‘Vital’ Cromer Pier improvements to go ahead as cabinet approves £400,000 project
PUBLISHED: 17:00 03 September 2018
Archant © 2018
A landmark feature of the North Norfolk coastline is to receive “vital” upgrades in the coming months.
Cromer Pier, one of the region’s most instantly recognisable attractions, is to receive up to £400,000 of improvements, after district council cabinet members agreed to the scheme.
The project, which will see structural work done to the steelwork underneath the pier, will strengthen it ahead of already scheduled improvements to the theatre roof.
At a meeting of North Norfolk District Council’s cabinet, council leader John Lee described the works as “vital”.
The works, which will be carried out by UK Industrial Services, will pave the way for the roof improvements, which are scheduled to be carried out before the new theatre season.
The roof project, costing £275,000 itself, is scheduled to begin in early 2019, ahead of the new calendar of shows, which get under way in March.
Ahead of the meeting, a spokesman for North Norfolk District Council said: “This investment to secure the future of this iconic landmark, of which North Norfolk District Council is the proud owner, would be used to improve the structural base of the pier prior to the commencement of improvement work to the roof structure of the theatre, where £275,000 has already been agreed.”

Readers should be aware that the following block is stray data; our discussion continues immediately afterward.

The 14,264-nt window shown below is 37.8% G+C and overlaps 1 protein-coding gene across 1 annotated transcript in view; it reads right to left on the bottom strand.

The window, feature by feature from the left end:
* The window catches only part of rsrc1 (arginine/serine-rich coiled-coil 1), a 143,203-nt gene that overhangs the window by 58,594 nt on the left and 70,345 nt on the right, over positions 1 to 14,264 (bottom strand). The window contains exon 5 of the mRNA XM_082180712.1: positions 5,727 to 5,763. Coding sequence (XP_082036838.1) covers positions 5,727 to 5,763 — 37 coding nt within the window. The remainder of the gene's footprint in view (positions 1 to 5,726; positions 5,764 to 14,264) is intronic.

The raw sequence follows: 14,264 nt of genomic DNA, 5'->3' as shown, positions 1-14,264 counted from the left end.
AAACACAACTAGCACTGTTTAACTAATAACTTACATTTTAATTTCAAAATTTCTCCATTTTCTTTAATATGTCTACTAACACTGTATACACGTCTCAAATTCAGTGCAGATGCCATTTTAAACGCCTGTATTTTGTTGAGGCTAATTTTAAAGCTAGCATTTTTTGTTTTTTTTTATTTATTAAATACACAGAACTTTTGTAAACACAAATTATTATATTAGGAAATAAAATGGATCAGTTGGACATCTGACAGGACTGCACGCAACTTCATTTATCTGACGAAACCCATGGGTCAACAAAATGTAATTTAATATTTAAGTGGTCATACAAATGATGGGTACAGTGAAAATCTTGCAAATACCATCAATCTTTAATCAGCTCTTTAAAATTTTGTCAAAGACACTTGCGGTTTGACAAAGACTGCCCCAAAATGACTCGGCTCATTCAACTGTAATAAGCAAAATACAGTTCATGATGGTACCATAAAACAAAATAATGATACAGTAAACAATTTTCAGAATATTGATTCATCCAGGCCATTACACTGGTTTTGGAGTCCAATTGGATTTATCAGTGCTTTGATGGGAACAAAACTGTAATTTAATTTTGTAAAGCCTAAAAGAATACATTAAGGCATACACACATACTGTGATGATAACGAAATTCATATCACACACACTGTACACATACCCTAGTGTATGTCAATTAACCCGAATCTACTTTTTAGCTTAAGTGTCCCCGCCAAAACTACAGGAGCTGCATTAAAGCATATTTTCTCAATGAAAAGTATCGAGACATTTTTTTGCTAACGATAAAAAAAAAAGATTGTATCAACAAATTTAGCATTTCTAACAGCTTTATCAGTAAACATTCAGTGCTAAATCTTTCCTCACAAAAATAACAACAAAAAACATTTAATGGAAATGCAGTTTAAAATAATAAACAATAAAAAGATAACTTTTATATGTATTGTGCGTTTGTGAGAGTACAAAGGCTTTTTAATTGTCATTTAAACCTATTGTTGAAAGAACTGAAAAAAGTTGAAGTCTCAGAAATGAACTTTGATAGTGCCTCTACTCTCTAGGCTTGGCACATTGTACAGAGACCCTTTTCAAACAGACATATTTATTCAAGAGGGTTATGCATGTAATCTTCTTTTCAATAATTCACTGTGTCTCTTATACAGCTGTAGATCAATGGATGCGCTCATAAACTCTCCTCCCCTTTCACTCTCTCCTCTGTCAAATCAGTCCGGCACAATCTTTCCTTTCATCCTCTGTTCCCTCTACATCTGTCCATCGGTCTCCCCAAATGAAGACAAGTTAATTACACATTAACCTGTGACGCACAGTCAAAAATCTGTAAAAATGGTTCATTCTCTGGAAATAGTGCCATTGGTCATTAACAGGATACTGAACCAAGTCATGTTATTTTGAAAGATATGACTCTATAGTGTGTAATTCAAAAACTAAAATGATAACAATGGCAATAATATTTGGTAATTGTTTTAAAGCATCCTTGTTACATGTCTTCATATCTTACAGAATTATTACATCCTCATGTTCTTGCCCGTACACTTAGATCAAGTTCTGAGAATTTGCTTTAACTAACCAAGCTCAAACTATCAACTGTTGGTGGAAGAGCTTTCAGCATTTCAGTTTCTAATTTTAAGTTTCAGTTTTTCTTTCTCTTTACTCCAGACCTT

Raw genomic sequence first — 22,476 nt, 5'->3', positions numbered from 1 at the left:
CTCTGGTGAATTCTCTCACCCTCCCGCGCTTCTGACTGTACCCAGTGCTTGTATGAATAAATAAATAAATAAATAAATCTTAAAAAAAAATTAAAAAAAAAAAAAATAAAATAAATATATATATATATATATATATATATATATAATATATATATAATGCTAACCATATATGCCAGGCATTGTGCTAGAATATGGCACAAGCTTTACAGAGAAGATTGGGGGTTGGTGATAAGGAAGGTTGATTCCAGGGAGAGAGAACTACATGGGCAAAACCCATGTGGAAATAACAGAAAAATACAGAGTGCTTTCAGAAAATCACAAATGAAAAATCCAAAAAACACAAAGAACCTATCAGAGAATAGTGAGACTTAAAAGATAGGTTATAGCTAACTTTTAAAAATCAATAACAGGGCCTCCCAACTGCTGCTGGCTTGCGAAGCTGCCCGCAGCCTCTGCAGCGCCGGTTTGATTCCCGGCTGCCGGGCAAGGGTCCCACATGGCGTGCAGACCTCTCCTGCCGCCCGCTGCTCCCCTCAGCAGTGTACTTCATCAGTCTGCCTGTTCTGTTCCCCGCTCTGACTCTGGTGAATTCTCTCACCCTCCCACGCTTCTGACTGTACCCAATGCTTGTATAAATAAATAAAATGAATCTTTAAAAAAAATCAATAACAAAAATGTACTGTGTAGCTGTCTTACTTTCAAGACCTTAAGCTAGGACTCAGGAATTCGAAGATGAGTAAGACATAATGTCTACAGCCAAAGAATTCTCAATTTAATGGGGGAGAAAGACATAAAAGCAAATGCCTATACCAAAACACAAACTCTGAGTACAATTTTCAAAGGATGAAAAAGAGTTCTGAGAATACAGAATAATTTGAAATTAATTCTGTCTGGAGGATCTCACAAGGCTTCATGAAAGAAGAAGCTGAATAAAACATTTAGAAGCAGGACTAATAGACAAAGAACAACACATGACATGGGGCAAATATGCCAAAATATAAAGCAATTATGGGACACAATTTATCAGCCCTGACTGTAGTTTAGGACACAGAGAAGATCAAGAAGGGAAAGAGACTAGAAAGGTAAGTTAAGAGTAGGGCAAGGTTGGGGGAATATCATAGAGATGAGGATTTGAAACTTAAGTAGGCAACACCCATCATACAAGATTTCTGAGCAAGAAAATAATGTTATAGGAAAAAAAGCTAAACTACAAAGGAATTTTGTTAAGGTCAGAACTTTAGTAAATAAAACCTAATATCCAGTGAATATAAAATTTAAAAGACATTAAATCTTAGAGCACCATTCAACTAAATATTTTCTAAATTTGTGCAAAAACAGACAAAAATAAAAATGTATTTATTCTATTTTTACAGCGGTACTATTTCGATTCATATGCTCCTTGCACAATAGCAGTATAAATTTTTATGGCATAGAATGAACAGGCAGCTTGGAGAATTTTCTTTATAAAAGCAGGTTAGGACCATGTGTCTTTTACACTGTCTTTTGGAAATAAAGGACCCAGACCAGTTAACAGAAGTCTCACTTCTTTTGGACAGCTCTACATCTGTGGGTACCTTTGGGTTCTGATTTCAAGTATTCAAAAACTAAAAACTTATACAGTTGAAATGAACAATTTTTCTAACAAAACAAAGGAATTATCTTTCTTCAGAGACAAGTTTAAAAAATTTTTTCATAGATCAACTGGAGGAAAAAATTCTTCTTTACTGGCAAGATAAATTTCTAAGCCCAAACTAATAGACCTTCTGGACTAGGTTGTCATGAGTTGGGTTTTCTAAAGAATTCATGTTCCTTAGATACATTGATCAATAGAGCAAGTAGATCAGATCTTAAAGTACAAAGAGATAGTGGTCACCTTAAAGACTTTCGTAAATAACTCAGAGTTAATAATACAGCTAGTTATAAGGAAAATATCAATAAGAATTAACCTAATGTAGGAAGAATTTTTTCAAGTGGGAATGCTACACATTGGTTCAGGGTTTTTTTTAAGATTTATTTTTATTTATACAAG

The cabinet had the option to defer to works until next year, however, it was decided it would be a better option to press ahead with them, as this would have resulted in the theatre roof improvements also having to be delayed.
A council officer’s report to the cabinet said: “It isn’t case of if these works [the theatre roof repairs] are undertaken, but when, so there is little point in delaying them.”
It will not be the first time UK Industrial Services has carried out works to the pier, having previously worked on renovations following storm surges in 2013 and 2017.
The company was recommended to allow for the works to be completed promptly and with easiest possible access.
The report said: “They operate by rope access as opposed to using scaffolding erected underneath the pier, which can be extremely costly and is is vulnerable to damage from winter storms.”
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